“It’s been hard for us here. You talk to people and some of them haven’t registered to vote and aren’t sure of the differences between the parties,” said Mario Decunto, a mental health counselor of Mexican and Argentinian descent who is now president of the Duval County Democratic Party’s Hispanic Caucus. The county has attracted many new residents from Puerto Rico who have yet to decide which party to support, Decunto said.
Although comprising 11% of the population in Duval County, up from 8% in 2010, Hispanic residents are only about 6% of registered voters there. Still, Biden was the first Democratic winner in the county since former President Jimmy Carter triumphed in 1976.
But growing minority populations and Democratic votes don’t always go hand in hand for heavily Hispanic areas in Florida, Texas or California. Former President Donald Trump gained Republican votes in counties where many residents have Cuban, Puerto Rican and Mexican roots.
“What this increase in diversity means for politics is anybody’s guess,” said Stefan Rayer, the population program director at the University of Florida’s Bureau of Economic and Business Research.
Rayer noted that the three Florida counties with the largest Republican shifts since 2016 are majority Hispanic: South Florida’s Miami-Dade, where Cuban Americans are concentrated, and Osceola and Hendry counties in Central Florida, where newcomers from Puerto Rico and Mexico have settled.
“There were similar voting shifts in the Rio Grande Valley in Texas and the Imperial Valley in California,” Rayer said, adding that counties with large Hispanic populations generally stayed Democratic in 2020, though the margins shrunk. Miami-Dade, the nation’s largest majority-Hispanic county, gave Biden an unusually slim victory of 53%, the smallest for a Democrat since 2004.
Mexican Americans in Texas tend to vote Democratic, but in 2020 Trump showed surprising appeal in border areas despite his harsh rhetoric about immigration. The former president got 41% of the vote in Hidalgo County, a Rio Grande Valley border area that’s 92% Hispanic, the most for a Republican since Texan and fellow former President George W. Bush in 2004.
Some new majority-minority counties in the South were already Democratic bastions, such as Hillsborough County in Florida’s Tampa Bay region, where Democrats have won close victories since 2008. Hispanic growth in the county is one reason Republican Sheriff Chad Chronister has resisted state calls for more immigration enforcement.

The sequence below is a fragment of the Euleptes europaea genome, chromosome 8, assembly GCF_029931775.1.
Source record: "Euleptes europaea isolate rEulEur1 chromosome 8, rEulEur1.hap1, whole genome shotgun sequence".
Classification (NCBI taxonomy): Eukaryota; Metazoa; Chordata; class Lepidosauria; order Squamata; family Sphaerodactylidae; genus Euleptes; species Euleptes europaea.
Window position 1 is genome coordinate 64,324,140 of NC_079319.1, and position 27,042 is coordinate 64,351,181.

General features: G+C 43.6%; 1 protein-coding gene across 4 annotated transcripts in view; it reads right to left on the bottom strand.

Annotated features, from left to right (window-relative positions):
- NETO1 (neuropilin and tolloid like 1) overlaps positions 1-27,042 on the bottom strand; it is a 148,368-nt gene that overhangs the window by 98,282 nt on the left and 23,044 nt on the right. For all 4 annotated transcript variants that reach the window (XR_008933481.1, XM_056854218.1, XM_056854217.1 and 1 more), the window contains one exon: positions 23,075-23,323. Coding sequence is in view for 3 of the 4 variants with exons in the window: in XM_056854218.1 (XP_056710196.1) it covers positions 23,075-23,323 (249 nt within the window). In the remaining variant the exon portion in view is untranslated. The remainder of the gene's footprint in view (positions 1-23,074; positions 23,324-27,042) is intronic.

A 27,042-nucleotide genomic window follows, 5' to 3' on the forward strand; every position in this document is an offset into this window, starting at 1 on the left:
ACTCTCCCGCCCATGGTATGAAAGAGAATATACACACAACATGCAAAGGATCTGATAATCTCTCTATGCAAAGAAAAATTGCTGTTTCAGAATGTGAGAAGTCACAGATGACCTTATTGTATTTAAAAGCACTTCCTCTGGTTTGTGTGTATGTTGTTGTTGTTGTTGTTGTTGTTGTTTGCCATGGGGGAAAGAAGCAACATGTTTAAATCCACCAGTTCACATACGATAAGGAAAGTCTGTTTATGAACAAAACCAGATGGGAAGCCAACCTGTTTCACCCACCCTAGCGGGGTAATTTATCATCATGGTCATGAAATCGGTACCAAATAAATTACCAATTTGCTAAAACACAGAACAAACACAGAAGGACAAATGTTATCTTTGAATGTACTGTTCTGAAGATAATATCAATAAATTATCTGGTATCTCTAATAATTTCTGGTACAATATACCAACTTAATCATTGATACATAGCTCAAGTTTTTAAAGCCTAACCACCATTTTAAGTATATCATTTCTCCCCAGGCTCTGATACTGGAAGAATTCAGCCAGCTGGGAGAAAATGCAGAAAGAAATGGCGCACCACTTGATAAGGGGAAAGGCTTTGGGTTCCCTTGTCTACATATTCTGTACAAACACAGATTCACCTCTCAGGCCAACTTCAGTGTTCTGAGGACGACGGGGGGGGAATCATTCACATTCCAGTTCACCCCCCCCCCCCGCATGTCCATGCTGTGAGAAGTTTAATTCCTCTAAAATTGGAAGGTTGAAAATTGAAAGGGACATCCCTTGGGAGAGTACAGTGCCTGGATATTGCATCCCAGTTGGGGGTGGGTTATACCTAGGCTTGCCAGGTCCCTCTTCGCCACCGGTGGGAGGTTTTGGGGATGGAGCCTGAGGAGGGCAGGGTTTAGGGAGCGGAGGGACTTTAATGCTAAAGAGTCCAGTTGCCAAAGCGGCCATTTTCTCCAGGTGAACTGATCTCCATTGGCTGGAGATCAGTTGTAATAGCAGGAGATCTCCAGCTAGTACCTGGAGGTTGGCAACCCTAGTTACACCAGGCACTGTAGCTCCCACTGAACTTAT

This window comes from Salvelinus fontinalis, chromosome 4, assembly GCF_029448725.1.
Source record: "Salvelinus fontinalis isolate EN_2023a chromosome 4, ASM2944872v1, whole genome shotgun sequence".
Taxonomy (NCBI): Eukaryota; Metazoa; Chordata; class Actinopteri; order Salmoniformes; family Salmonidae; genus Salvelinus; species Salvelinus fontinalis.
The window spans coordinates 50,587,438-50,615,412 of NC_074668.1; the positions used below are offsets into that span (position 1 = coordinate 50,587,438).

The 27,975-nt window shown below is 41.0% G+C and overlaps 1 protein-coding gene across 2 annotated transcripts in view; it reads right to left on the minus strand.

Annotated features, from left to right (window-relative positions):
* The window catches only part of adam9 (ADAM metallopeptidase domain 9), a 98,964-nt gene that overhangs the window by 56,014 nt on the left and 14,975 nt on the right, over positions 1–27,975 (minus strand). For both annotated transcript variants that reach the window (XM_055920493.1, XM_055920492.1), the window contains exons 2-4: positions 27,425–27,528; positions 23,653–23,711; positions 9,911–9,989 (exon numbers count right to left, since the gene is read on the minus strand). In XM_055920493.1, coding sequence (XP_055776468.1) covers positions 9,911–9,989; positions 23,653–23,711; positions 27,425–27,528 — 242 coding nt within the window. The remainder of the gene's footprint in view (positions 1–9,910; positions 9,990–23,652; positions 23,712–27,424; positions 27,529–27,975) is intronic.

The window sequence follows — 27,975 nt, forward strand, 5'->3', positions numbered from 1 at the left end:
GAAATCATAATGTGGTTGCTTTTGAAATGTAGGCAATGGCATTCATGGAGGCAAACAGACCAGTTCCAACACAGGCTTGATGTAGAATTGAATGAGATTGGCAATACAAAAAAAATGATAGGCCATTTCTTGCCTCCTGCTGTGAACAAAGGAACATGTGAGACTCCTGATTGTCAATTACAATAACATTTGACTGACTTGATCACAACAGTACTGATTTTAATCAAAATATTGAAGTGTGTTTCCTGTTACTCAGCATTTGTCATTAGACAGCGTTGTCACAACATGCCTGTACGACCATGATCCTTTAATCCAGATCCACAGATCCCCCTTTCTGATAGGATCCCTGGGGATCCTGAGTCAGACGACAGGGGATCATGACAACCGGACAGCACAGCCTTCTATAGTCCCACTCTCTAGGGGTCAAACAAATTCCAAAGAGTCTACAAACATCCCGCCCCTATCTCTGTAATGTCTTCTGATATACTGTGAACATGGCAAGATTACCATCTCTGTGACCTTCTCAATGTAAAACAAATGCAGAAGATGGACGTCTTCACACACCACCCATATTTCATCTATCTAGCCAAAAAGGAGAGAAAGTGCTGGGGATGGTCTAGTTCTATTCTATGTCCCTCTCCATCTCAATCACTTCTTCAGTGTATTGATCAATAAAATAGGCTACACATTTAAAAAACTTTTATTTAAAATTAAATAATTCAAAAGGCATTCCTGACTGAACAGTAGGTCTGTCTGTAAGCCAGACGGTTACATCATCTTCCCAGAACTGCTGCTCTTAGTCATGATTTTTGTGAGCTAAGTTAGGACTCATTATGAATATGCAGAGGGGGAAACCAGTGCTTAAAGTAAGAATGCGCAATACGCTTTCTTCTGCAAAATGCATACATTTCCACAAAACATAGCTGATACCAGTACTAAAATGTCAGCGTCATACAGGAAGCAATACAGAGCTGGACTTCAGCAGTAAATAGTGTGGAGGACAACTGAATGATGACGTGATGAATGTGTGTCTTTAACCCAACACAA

Asian immigrants have driven the change to majority-minority status in Travis County, Texas, which includes Austin. Many of the newcomers are software engineers from India who work at tech companies that relocated from California.
The Austin area, already known as “a blueberry in a plate of red Jell-O,” according to Indian American activist and retired engineer Jayant Sheth, has voted Democratic since making an exception in 2000 for native son George W. Bush.
Since Sheth arrived 13 years ago, the Indian community has grown and started to flex its political muscle, mostly in Democratic politics, Sheth said. Some have said they would like to see an Indian American member of the city council from northeastern Austin, where many have settled.
“They can’t draw the lines, is the only thing. We’re not a majority yet. But that’s where we’re headed,” said Sheth.
Nationally, most of the new majority-minority counties are in cities and suburbs. Sixty percent of urban counties now are majority minority, up from 49% in 2010. Only 12% of rural, suburban and smaller cities are now majority minority, up from 9% of suburban and 10% of rural counties in 2010.
In some newly majority-minority counties in rural areas, more immigrants have arrived to work in meatpacking plants and other factories, such as beef processing facilities in Nebraska’s suburban Dakota County and rural Colfax County. Both remain heavily Republican.
Other counties that became majority minority include Milwaukee County, Wisconsin, and some leafy suburbs such as Westchester County, New York, once the focus of a fierce desegregation fight in the city of Yonkers, and the Washington, D.C., suburbs of Alexandria, Virginia, and Howard County, Maryland.